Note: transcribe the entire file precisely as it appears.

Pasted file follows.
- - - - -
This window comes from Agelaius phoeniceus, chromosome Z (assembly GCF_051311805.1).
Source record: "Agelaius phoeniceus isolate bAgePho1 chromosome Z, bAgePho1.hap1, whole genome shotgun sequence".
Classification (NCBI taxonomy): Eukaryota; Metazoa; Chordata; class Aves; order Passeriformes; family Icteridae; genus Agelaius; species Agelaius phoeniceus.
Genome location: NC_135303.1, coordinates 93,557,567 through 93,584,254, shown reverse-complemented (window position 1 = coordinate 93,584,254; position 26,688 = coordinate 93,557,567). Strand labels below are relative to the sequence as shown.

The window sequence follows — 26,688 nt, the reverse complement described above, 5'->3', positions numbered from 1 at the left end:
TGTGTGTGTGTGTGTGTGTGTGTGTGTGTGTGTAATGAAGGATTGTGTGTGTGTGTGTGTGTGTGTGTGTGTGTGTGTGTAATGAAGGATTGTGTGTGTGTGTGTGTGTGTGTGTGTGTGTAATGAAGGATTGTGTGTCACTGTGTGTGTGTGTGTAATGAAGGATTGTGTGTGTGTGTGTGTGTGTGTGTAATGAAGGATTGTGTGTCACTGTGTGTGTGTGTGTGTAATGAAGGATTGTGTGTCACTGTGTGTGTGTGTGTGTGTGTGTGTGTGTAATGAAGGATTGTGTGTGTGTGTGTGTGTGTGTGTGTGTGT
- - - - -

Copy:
This window comes from Agelaius phoeniceus, chromosome Z (assembly GCF_051311805.1).
Source record: "Agelaius phoeniceus isolate bAgePho1 chromosome Z, bAgePho1.hap1, whole genome shotgun sequence".
Classification (NCBI taxonomy): Eukaryota; Metazoa; Chordata; class Aves; order Passeriformes; family Icteridae; genus Agelaius; species Agelaius phoeniceus.
Genome location: NC_135303.1, coordinates 93,557,567 through 93,584,254, shown reverse-complemented (window position 1 = coordinate 93,584,254; position 26,688 = coordinate 93,557,567). Strand labels below are relative to the sequence as shown.

The window sequence follows — 26,688 nt, the reverse complement described above, 5'->3', positions numbered from 1 at the left end:
TGTGTGTGTGTGTGTGTGTGTGTGTGTGTGTGTAATGAAGGATTGTGTGTGTGTGTGTGTGTGTGTGTGTGTGTGTGTGTAATGAAGGATTGTGTGTGTGTGTGTGTGTGTGTGTGTGTGTAATGAAGGATTGTGTGTCACTGTGTGTGTGTGTGTAATGAAGGATTGTGTGTGTGTGTGTGTGTGTGTGTAATGAAGGATTGTGTGTCACTGTGTGTGTGTGTGTGTAATGAAGGATTGTGTGTCACTGTGTGTGTGTGTGTGTGTGTGTGTGTGTAATGAAGGATTGTGTGTGTGTGTGTGTGTGTGTGTGTGTGT